Friends in High and Low Places

One of the tasks in cultivating a garden is the never ending battle to keep marauding critters from helping themselves to the fruits of your labor. We erect fences, put up scarecrows, sprinkle predator urine, put up row covers, and all the other different methods of keeping the four and six-legged thieves out of your garden. And despite all our efforts, the aphids, beetles, squirrels, rabbits, and other creatures still manage to make off with part (or sometimes all) of our harvest.

 

What’s a gardener to do? Well, why not meet thief with predator? Why not encourage the animals that prey on these garden thieves to take up residence in your backyard? Why not let the same Mother Nature that would despoil your bounty protect it as well?

 

Who are these predators of which I speak? Allow me to elaborate.

 

Bats – Bats are voracious eaters of insects. Bothered by mosquitoes? The bats will take care of the problem for you! Note – bats are not going to get caught in your hair and they are not going to suck your blood. They are not horrible vicious creatures to be feared and reviled. They are an important member of the ecosystem and should be welcomed with open arms!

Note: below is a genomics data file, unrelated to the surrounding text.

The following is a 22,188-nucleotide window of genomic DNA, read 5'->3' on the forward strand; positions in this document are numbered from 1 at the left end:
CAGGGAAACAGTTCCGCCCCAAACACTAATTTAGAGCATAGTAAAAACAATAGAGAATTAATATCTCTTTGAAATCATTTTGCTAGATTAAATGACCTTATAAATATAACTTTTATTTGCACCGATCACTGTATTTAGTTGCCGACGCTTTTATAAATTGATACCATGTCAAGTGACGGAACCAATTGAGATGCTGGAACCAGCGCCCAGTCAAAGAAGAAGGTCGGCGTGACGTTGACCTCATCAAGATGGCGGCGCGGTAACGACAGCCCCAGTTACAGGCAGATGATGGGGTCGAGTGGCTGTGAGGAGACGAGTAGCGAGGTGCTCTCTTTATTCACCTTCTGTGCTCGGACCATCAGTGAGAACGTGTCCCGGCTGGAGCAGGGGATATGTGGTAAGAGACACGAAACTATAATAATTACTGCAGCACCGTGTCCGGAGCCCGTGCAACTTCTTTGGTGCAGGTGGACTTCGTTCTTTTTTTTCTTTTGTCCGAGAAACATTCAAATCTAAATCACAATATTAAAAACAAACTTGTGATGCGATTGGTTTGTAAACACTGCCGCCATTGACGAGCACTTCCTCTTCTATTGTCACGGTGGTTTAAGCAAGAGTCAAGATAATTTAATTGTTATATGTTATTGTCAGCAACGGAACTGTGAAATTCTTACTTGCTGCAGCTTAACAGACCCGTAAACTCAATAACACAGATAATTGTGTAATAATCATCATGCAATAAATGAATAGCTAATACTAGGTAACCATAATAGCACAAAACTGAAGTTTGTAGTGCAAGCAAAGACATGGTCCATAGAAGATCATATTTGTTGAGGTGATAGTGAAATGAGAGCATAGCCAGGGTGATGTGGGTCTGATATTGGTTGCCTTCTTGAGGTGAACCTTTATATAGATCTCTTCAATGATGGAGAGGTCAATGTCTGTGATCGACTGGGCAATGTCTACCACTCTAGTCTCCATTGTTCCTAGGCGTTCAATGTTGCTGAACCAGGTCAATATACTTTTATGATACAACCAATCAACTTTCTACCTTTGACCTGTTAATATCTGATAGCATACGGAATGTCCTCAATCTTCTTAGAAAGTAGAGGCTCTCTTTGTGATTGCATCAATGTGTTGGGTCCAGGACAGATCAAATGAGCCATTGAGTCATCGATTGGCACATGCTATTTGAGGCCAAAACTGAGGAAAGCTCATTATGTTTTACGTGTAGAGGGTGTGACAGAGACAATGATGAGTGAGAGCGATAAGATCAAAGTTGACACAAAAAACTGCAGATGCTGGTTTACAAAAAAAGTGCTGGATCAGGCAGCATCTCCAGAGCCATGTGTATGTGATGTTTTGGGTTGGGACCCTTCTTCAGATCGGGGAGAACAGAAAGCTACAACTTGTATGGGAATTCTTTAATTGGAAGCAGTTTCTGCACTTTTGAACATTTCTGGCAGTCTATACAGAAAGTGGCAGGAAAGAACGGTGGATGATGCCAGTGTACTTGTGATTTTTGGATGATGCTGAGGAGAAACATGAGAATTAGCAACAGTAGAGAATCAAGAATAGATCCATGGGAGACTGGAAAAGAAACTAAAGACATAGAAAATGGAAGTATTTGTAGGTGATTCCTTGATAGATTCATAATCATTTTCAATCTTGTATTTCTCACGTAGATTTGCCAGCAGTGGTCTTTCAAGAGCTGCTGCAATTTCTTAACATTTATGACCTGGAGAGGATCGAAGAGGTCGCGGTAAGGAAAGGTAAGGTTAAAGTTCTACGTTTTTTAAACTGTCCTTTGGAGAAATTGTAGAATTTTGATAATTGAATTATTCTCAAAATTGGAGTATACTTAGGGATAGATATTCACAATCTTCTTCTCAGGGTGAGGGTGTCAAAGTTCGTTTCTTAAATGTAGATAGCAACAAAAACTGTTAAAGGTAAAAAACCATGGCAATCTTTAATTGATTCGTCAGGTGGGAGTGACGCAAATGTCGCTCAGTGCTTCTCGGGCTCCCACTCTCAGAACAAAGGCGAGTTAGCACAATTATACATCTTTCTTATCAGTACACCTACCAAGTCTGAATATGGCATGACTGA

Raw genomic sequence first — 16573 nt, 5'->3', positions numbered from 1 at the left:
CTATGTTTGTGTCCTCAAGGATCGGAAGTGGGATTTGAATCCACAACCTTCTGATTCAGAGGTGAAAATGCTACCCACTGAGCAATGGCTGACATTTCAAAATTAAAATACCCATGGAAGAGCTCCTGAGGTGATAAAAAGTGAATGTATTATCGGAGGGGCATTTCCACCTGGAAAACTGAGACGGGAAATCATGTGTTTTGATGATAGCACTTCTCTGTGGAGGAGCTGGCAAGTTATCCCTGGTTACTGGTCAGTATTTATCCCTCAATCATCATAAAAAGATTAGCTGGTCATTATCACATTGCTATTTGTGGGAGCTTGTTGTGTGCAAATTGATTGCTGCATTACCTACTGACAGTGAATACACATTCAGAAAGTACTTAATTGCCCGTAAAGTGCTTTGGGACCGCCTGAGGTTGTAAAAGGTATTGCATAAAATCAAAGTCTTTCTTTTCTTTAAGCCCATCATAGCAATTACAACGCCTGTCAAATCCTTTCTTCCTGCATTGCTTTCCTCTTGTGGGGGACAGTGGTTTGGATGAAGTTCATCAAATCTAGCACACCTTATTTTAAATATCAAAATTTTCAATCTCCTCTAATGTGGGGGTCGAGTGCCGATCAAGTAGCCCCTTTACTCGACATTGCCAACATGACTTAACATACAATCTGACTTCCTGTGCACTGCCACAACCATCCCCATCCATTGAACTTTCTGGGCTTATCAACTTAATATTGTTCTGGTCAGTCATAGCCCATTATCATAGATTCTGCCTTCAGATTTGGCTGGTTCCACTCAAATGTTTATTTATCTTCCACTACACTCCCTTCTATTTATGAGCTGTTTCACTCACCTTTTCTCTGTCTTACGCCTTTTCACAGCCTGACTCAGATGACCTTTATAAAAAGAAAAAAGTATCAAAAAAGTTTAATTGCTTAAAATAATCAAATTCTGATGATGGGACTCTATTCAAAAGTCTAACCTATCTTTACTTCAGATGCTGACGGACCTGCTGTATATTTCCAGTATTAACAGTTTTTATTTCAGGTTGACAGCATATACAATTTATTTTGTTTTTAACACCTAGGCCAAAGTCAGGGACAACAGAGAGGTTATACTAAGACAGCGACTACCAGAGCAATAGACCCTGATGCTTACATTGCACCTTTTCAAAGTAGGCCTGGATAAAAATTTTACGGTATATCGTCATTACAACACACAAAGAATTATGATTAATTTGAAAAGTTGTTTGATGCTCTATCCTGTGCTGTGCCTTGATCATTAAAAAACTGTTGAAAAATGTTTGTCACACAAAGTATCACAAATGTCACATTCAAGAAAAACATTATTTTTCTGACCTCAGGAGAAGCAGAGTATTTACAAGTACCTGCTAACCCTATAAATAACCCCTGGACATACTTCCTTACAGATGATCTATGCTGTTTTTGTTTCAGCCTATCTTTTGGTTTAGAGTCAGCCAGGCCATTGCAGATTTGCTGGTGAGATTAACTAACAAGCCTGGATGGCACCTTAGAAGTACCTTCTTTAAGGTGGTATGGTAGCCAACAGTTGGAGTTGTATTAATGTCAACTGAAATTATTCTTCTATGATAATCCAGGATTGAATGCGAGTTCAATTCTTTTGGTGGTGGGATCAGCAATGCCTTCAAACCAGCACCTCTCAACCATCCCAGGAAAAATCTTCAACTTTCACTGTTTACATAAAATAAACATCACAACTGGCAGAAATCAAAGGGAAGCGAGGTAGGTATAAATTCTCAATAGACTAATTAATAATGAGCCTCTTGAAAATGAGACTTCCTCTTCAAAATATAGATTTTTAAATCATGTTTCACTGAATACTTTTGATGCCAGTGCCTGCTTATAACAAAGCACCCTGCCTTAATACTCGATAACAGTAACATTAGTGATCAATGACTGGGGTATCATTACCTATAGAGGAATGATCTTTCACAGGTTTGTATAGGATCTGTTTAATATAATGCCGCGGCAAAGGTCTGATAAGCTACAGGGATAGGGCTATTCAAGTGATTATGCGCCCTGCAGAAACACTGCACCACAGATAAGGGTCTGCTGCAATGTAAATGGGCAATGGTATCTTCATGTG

Bat

 

Birds – Bluebirds, cardinals, chickadees, grosbeaks, and nuthatches will happily devour such pests as larvae, beetles, crickets, grasshoppers, etc. And if you’re having problems with rabbits, mice, voles, and other rodents, then birds of prey such as hawks and owls will dispose of them.

 

 

Frogs and toads – Invite these wonderful amphibians into your garden and they will repay you by hungrily devouring any six-legged creature that dares invade your garden.

 

 

Lizards – Anoles, or the North American version of the chameleon, will climb to the tops of plants to eat the insects there. Skinks are fast-moving lizards that will work the ground level and eat slugs, snails and other ground-dwelling garden marauders.

 

 

Snakes – Yes, snakes! What I said previously about bats also applies to snakes. Snakes are not slimy horrible creatures to be feared and destroyed. They are a vital part of our planet’s web of life, and can be another ally in your battle against garden pests. Garter snakes feed on slugs. So do sharp-tailed snakes – and they’re especially fond of Japanese beetle grubs. Rubber boas eat mice and voles, while gopher snakes prey on mice and rats.

 

 

Spiders – All right, everybody repeat after me. Spiders are our friends! And for a vegetable gardener, there’s no better friend than the members of order Araneae. There is no end to the insects they will eat — aphids, armyworms, leafhoppers, flea-hoppers, leafminers, spider mites, caterpillars, thrips, plant bugs, cucumber beetles, grasshoppers, scarabs and flies to mention only a few. And very few are venomous to humans. So don’t destroy them. Welcome them!

 

Wolf Spider

 

So how to you attract these natural allies to your garden? We’ll discuss that in the next blog post.

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